You’ve surely noticed that cage by now, evidence of the lengths to which this team prioritizes keeping Friedrich in one piece. The whole chassis was built from chromoly tubing and the extensive cage was meant to pass the stringent tech inspectors at Bonneville. The crew at Gizmos worked on the wagon for about two and a half years, which is a rather short build timeline considering that it was often behind on the to-do list in favor of paying customers’ projects. Still, Gizmos handled the bulk of the build aside from the engine and the paintwork. They got the car to Bonneville in time, but plans changed a bit and this year it made the trip on a trailer.
Wheeler Racing engines built the 528-cubic-inch fuel-injected Hemi. It uses Mopar cylinder heads and a Hogan sheet metal intake. Friedrich had wanted to build his own intake, but Hogan is proven to make power and was also able to whip one up and ship it out in less than two weeks as Bonneville was quickly approaching. The engine runs an AEM Infiniti ECU and produces about 800 horsepower on pump gas in a package that’s tame enough for the street. “It’s a safe engine that’s not living on the edge, Friedrich said. “It’s more than I need for what I want to do with the car. We kind of tuned it down a bit. We can always turn it up.”
So how did the big mill cut it on the car’s inaugural Speed Week? “It went really well. The car had little to no issues at all,” Friedrich reported. “My goal this year was to make it down the track.” The first hurdle, of course, was passing tech inspection. Inspectors want participants to race, but they need them to be safe. As such, new cars get an extra level of scrutiny. Typically new cars get two inspectors to do a thorough inspection, but Friedrich’s car was such a spectacle that it had five inspectors milling around checking it out. “They had zero issues with the car, so that was great. It’s nice to see that our hard work and research paid off.”
The car’s first pass was purely a shakedown run, and Friedrich wanted to hit 125 mph, which the car did without issue. At that point, he needed to establish a new goal. “I decided that if we could go 140 during Speed Week, I’d be pretty happy with that.” Back in the pits, the Gizmos team went over the car and everything seemed to be working as it should and Friedrich was pleased with the way the car had handled. Two more runs proved to be more of the same, with Friedrich pushing just a bit faster each time, making sure that the car felt right with the increasing aerodynamic loads. On the team’s fourth and final run of Speed Week 2021, Friedrich clocked 151.909 mph on the first timed mile and got it past 160 for a bit. “I held that for about a half-mile. That was at 4200 rpm. Then I pulled the chutes. I was happy. I was ready to go home.” Indeed, the speed over the next quarter mile backed up what Friedrich’s math told him: 160.615 mph. And that was at just 30-percent throttle.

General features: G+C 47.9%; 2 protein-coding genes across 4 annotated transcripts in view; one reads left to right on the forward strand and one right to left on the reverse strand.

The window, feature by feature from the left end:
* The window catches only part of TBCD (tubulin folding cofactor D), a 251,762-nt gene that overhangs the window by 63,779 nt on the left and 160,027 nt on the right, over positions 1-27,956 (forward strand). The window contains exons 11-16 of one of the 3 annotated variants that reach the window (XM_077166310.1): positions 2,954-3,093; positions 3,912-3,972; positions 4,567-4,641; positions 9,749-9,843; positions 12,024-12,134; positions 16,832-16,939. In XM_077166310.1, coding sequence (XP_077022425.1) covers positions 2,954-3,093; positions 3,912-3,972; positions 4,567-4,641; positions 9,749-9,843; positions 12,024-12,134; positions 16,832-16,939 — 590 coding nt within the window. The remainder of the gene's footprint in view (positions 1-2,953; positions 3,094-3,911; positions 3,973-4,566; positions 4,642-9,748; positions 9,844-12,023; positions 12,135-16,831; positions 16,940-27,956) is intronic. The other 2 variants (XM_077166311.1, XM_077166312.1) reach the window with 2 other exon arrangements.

The chopped wagon competes in the Competition Coupe class due to its body mods, which means the AA engine record Friedrich is running against is 293.857 mph, which isn’t even on his radar. “I liked the idea of building a street car, driving it out to Speed Week, and running 200 miles per hour.” Friedrich and the team of fabricators at Gizmos learned a lot about the car in its first Speed Week, and it performed well, with an extensive nut-and-bolt check of the car when it returned home showing only a shredded alternator belt. “Our goal of driving it out there and driving it 200 is in reach.”
If you want to see amazing race cars, and at least one street car, run on the salt, we can’t recommend Bonneville Speed Week enough. We hope to see you there next year as we follow Friedrich and his speedy longroof on the quest for 200 mph.